Assuming random sampling with ballistic sterilization and censusing females, the number of fertile females in the herd can be estimated. This estimate is used to determine the number of annual sterilizations (compensating for repeats); therefore it is not necessary to mark females to obtain desired results. The initial number of sterilizations (e.g. the number a field crew can do in a year) is divided between the two female classes based on the number of each in the herd; thus, some of the effort is spent on repeat sterilizations. If 100 animals are initially sterilized, the herd can be controlled, but the time increases from 10-12 to 16-18 years. The maintenance sterilization level rises from 41 to 67, but the number newly sterilized is still 41. The difference, 26, is a tax on the system compensating for repeat sterilizations. Sterilization at an initial rate of 200 results in control of herd size in 9-10 years, up from 7-8 years. The maintenance level is 70, of which 42 are new, and the graph is virtually identical to Fig. 3E. With an initial rate of 400, control is achieved in 7-8 years, up from 5 years, and the maintenance level is 71, of which 43 are new. The sterilization schedule used in this simulation for unmarked, but estimated female numbers, is presented in Table 2.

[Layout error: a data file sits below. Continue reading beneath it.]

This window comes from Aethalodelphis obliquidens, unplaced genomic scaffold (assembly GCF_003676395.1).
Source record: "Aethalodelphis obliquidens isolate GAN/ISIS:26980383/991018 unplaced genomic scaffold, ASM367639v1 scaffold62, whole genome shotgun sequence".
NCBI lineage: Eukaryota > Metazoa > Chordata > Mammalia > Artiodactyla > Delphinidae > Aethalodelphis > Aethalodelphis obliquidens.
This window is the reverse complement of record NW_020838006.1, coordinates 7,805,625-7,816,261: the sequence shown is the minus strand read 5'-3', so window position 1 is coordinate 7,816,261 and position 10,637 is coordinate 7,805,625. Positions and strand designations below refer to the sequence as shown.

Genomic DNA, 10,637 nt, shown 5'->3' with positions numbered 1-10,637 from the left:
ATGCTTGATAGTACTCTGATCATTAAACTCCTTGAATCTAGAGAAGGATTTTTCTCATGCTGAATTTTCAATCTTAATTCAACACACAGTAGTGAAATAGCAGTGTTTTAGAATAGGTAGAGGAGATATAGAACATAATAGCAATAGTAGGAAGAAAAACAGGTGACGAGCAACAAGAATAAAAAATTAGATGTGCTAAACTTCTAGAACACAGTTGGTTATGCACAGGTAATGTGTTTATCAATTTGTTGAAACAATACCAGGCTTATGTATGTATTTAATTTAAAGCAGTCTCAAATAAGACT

Equilibrium herd size is sensitive to changes in _K and _Ref, parameters that determine the magnitude of control functions. For example, in sterilization simulations with female herd size above FK, the control function is turned off and the maximum number of females are sterilized; below FRef, none are sterilized. If the number of fertile females is between FRef and FK, equilibrium herd size is defined by the interaction of these two parameters. The minimum female herd size (therefore equilibrium herd size) depends on FRef, and population stability at lower herd sizes depends on FK (Fig. 3F). Assuming that a manager has the personnel to exceed these limits, the control functions operate as settings on a machine. Changing these values changes the equilibrium outcome; they are controls on the model that managers can manipulate to generate sterilization schedules to meet their needs.